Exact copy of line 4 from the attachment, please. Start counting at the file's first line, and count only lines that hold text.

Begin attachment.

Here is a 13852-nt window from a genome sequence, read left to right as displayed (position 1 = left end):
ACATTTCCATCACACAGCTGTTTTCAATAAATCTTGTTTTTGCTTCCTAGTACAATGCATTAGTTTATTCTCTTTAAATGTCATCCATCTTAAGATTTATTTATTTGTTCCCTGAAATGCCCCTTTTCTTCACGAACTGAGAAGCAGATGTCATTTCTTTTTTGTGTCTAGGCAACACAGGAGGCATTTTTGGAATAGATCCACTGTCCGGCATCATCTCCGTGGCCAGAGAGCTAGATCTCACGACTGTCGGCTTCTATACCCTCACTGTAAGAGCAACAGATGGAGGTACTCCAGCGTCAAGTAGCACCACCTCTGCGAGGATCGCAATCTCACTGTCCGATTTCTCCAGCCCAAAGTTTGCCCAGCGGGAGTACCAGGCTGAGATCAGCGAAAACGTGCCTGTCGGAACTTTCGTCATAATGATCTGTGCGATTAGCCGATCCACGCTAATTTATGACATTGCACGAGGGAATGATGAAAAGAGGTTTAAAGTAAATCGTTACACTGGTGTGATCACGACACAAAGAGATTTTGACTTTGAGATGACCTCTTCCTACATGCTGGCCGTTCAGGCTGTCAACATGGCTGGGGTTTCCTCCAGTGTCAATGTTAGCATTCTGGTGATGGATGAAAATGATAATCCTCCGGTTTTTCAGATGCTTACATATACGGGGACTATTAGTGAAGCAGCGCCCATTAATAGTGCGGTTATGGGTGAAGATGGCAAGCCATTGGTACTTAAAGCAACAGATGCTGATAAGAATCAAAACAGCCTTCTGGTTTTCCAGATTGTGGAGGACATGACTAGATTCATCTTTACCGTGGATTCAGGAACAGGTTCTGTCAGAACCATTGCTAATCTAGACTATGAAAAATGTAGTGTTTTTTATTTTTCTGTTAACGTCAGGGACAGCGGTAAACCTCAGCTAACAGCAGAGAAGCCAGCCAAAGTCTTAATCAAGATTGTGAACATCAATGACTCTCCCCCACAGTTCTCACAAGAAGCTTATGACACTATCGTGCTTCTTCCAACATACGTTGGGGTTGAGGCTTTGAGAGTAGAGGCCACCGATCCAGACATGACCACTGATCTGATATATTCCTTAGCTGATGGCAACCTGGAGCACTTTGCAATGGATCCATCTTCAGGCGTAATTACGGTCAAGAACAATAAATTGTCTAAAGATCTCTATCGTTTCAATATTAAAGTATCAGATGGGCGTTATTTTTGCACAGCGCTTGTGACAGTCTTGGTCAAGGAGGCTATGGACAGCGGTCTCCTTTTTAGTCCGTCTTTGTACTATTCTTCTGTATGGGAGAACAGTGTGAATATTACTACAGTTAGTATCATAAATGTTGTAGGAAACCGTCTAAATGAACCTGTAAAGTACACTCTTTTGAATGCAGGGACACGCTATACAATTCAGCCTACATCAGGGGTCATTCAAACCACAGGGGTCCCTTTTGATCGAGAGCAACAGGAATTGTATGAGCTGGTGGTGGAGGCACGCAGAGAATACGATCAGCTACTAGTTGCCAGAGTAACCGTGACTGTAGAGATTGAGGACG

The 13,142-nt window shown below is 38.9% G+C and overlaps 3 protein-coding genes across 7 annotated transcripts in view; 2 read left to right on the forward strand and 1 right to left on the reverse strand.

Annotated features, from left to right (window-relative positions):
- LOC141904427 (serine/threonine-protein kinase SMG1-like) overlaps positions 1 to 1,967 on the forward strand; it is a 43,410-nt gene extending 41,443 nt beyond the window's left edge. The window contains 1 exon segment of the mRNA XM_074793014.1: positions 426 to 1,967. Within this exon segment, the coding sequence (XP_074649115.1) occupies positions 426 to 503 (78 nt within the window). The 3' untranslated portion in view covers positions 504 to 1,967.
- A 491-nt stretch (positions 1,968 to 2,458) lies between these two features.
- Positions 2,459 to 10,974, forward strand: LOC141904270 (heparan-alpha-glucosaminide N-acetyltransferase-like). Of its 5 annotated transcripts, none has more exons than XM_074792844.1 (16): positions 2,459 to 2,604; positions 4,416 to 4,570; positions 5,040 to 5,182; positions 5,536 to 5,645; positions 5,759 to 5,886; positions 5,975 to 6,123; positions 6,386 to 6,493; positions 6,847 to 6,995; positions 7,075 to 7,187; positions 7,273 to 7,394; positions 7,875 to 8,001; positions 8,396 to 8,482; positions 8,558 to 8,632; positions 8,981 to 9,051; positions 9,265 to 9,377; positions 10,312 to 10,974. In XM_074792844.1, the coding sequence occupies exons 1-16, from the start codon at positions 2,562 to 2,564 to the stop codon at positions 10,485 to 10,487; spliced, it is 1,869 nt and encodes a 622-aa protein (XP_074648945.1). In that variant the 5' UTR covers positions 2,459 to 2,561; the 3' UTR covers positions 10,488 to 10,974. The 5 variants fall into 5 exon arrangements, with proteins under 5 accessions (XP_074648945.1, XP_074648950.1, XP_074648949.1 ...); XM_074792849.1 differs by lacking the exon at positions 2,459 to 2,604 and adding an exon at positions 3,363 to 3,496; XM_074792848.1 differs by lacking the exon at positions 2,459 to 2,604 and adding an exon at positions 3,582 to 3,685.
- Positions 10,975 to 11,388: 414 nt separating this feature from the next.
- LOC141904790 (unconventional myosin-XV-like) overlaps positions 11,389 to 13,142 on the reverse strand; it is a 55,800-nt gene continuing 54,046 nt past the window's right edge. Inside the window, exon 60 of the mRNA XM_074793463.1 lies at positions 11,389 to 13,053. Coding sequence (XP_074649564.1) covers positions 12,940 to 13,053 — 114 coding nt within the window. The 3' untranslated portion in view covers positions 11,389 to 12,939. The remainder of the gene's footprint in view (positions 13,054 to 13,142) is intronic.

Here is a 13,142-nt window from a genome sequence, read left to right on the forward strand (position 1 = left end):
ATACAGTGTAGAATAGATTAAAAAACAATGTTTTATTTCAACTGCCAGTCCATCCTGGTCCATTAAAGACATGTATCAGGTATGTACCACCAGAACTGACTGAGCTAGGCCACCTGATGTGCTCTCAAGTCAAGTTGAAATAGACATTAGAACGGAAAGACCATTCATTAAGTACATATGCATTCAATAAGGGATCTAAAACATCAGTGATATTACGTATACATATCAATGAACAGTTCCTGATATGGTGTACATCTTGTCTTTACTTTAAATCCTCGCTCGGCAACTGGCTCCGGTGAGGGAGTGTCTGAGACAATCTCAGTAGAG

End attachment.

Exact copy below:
Annotated features, from left to right (window-relative positions):